You people crack me up. We have the FDA because you can’t trust these big corporations. And while there is certain amount of institutional capture going on with the FDA thanks to Reagan, it’s still better than trusting the free-market fantasy that no company would take such risks as to lose customers. Because they do!

    People die, even here in the US, because some big corporations take short-cuts and play roulette with your life. And rarely do they end up in jail, like the head of Peanut Corporation of America whose practices caused a massive salmonella outbreak that poisoned over 700 people, of which 9 died.

    That bastard got 25 years. Mostly, though, it’s a slap on the wrist.

      cyrano in reply to MosesZD. | April 11, 2023 at 11:25 am

      You got your details wrong. FDA shut down Abbot for an unrelated “hot” test. Samples gathered weren’t necessarily from production product though collected at the sight.

      The whistleblower didn’t know what they were talking about.

      Every plant has some sort of flagged item when they are forensically inspected.

      The FDA was warned that shutting down Abbot would cause problems but they ignored it.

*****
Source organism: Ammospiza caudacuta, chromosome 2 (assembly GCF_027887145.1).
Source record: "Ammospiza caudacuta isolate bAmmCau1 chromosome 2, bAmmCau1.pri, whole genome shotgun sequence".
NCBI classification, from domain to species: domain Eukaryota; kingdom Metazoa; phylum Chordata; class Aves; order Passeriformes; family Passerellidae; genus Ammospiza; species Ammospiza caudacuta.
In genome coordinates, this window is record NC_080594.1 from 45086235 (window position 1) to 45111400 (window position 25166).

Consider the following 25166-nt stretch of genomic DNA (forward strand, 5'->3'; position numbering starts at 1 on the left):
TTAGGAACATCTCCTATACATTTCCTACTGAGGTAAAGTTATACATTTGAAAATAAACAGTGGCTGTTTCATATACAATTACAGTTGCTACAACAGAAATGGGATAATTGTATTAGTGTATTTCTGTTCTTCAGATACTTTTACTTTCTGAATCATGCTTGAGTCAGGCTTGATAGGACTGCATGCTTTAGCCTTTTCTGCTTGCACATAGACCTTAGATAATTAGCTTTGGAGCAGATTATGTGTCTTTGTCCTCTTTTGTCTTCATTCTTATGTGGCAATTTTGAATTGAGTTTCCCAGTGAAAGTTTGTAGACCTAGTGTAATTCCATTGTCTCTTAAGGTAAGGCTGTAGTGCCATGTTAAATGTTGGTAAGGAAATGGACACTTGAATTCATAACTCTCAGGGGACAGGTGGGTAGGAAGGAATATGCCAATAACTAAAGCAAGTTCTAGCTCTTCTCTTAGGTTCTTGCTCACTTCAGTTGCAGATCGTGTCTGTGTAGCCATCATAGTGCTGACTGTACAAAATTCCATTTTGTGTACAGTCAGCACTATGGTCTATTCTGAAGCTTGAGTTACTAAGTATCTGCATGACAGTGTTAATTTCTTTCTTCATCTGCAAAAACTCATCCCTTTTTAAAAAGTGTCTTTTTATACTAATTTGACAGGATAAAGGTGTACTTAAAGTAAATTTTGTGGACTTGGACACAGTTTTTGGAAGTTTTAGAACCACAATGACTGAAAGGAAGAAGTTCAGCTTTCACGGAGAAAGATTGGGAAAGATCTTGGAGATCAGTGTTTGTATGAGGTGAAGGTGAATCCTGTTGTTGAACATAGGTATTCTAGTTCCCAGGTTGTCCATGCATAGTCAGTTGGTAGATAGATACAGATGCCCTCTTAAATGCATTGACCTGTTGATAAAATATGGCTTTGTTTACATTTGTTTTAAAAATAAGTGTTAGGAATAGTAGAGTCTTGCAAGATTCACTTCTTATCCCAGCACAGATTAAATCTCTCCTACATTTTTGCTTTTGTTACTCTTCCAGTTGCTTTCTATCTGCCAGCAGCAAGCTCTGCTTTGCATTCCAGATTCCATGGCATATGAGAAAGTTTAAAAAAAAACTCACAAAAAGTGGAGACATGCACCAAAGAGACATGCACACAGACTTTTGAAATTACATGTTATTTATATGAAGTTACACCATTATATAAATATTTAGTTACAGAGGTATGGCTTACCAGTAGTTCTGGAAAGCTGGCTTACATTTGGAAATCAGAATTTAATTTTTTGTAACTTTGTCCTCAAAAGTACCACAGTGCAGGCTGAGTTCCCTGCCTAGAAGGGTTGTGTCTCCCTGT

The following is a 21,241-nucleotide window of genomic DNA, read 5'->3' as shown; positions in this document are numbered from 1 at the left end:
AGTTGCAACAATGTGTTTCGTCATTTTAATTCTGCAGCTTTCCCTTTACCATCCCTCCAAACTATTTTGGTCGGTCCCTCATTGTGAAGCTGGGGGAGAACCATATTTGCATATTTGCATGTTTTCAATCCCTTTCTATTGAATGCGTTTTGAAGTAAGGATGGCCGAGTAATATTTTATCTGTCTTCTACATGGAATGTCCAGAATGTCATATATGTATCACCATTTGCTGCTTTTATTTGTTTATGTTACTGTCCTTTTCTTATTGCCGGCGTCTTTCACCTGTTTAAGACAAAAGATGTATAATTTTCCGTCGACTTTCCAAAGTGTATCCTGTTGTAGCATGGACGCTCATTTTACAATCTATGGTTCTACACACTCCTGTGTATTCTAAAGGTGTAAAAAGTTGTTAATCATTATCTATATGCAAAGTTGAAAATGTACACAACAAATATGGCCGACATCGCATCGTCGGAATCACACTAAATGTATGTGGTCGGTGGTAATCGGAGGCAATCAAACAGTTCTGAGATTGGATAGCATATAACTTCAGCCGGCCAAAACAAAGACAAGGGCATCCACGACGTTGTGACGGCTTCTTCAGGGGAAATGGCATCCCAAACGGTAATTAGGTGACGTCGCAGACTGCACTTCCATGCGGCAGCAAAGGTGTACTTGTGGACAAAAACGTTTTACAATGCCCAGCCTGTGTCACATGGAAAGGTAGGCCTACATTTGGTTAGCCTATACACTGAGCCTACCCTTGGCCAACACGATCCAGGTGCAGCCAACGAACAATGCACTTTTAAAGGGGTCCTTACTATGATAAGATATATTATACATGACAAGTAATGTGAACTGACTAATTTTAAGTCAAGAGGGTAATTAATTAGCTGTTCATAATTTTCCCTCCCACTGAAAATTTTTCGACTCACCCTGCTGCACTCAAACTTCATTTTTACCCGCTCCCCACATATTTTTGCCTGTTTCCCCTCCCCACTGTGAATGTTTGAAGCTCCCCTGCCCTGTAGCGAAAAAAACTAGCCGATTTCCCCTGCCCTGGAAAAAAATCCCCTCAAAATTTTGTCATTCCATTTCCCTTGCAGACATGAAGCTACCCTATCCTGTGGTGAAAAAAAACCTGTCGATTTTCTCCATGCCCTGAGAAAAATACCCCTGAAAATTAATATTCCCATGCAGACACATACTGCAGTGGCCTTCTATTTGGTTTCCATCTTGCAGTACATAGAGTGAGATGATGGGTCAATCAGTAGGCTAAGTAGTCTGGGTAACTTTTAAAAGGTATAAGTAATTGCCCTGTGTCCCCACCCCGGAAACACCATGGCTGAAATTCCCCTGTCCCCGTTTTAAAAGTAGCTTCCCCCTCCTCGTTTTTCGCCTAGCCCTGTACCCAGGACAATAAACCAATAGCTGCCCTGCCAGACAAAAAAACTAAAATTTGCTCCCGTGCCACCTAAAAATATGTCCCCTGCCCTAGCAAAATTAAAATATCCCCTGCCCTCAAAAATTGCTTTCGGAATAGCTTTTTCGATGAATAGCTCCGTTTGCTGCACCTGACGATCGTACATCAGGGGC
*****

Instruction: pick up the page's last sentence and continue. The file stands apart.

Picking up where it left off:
The CDC analyzed clinical samples from two of the infants and did not find a genetic match to the environmental strains found at the plant. It also said the bacteria from the patient samples were not closely related to one another.

        henrybowman in reply to cyrano. | April 12, 2023 at 2:25 am

        And then they dragged their asses about letting Abbot re-open the plant, even though the sound of hungry babies was heard throughout the land.
        Fuckin’ A “the gubmit.”

There is a factual disagreement here. If the FDA properly approved this drug, if it is safe and effective for over-the-counter use, let them show the data. It should be readily available.

    CommoChief in reply to Valerie. | April 11, 2023 at 8:58 am

    The FDA approved it using data from clinical conditions where the patients were monitored during use and had easy access to follow up care. The real-world application doesn’t follow that model as folks can take it without being supervised by a physician. Data from European Nations shows about 20% ish have serious complications requiring follow up medical care. The FDA has avoided gathering any US data or producing follow up studies since approval.

      MosesZD in reply to CommoChief. | April 11, 2023 at 9:21 am

      Bullshit. It’s 2% not 20%. And that’s for ALL TYPES of abortions. The majority of those are classified as MINOR,

      People like you do more harm than good with your repeating of this laughable bullshit. Especially when it comes time to vote.

      Classic liberals like myself, the people who swing elections as opposed to the lever-pullers on the left and right are not all stupid and gullible. The irony is, we’re statistically more likely to vote for Republicans, until you do stupid shit like this and then we’re like ‘fuck, you getting government in our lives and we don’t like that’ so we’ll vote to protect our social freedoms.

        The_Mew_Cat in reply to MosesZD. | April 11, 2023 at 1:01 pm